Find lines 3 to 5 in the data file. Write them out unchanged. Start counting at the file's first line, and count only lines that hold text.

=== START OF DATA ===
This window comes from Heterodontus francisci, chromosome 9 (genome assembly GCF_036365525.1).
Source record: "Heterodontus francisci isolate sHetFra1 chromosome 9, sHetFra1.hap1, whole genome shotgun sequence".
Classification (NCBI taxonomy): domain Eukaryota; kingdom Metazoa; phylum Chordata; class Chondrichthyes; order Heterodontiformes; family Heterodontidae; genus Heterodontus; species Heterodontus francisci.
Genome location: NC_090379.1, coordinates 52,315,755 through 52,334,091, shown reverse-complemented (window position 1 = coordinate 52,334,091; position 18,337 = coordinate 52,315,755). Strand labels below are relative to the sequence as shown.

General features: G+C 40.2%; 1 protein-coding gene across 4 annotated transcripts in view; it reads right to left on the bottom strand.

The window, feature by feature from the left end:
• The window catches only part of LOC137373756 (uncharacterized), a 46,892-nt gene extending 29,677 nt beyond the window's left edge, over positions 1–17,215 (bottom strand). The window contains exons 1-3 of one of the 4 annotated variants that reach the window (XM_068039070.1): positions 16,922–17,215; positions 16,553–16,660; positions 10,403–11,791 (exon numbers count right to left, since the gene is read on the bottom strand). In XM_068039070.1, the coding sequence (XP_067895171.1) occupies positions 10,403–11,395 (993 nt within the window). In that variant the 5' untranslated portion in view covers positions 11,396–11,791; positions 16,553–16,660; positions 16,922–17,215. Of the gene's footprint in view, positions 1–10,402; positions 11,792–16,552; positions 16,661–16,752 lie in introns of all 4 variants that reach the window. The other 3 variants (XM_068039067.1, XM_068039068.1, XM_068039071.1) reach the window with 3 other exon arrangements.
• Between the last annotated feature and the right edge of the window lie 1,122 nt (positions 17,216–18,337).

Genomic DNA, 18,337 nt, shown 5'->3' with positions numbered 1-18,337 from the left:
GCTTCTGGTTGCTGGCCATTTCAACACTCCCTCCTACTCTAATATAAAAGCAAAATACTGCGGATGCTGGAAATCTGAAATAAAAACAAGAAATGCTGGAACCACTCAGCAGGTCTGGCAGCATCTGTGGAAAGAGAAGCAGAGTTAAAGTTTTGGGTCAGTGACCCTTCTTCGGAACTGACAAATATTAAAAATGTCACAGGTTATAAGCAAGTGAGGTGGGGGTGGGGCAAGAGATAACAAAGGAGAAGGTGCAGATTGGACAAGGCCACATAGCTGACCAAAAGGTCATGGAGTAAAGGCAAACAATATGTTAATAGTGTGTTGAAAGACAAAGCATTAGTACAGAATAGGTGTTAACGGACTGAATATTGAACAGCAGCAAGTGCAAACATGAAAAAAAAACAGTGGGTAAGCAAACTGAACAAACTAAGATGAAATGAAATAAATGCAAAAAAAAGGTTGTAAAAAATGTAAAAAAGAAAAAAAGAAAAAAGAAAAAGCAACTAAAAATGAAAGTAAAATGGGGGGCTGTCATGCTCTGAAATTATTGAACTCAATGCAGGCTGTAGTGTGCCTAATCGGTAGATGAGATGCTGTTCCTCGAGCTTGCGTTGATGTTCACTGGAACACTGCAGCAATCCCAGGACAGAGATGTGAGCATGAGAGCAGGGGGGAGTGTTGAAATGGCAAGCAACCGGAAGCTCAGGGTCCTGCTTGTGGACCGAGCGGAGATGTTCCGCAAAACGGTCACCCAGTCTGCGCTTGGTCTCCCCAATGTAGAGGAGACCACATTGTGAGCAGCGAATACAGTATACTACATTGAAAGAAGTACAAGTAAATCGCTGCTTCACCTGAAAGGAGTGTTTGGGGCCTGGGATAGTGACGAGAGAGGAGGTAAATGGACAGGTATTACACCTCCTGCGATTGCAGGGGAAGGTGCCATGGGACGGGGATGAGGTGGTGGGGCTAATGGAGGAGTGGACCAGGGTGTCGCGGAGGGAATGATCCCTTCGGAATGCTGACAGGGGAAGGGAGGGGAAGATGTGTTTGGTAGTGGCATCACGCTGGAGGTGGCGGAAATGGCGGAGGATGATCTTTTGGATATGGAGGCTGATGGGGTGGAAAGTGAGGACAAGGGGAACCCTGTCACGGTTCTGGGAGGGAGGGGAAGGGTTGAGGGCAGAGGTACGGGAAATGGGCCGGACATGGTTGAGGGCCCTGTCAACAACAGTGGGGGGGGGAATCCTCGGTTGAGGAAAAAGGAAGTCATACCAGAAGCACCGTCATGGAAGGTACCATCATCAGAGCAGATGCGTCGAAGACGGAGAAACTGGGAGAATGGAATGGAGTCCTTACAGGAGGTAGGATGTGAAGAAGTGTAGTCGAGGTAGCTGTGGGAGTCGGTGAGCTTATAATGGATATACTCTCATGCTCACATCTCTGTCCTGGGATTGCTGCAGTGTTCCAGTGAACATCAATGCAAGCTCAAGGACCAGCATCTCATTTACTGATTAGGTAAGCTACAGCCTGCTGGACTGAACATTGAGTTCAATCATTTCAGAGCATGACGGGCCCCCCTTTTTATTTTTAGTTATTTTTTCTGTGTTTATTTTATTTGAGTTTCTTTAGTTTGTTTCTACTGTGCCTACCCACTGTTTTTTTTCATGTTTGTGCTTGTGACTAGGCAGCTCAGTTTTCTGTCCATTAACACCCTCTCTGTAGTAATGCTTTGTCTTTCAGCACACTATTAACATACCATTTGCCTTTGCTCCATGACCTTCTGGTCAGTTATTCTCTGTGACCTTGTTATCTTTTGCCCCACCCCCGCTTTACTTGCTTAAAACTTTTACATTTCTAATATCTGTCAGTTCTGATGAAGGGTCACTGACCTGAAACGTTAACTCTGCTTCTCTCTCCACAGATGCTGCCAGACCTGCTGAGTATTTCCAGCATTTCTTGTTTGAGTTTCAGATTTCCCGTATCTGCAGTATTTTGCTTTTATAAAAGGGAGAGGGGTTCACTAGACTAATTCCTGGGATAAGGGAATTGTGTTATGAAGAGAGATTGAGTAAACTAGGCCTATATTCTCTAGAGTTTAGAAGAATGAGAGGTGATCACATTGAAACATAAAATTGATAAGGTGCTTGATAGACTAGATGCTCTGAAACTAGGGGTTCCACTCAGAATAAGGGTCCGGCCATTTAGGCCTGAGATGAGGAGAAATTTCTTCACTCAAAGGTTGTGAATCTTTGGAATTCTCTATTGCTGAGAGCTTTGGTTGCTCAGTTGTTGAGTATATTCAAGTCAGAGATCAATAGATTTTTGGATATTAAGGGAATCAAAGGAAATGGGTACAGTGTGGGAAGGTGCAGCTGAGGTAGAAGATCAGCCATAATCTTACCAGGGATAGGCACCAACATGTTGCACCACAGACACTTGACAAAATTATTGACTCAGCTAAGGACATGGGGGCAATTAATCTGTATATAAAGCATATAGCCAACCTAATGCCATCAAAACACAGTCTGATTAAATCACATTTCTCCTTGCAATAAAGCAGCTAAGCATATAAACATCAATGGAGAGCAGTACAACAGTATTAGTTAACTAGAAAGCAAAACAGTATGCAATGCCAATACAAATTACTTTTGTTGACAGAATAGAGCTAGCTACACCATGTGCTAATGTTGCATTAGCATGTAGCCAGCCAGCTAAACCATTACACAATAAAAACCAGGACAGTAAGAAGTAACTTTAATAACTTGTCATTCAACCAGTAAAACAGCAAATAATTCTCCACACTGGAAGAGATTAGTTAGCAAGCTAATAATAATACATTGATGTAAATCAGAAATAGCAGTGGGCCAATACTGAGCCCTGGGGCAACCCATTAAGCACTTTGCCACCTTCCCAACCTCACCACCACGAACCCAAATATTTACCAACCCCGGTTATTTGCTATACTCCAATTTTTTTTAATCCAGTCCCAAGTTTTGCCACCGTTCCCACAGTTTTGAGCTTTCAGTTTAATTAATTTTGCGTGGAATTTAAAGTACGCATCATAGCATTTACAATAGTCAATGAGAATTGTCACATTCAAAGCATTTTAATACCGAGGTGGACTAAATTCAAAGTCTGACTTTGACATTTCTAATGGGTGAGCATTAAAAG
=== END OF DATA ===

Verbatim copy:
Classification (NCBI taxonomy): domain Eukaryota; kingdom Metazoa; phylum Chordata; class Chondrichthyes; order Heterodontiformes; family Heterodontidae; genus Heterodontus; species Heterodontus francisci.
Genome location: NC_090379.1, coordinates 52,315,755 through 52,334,091, shown reverse-complemented (window position 1 = coordinate 52,334,091; position 18,337 = coordinate 52,315,755). Strand labels below are relative to the sequence as shown.

General features: G+C 40.2%; 1 protein-coding gene across 4 annotated transcripts in view; it reads right to left on the bottom strand.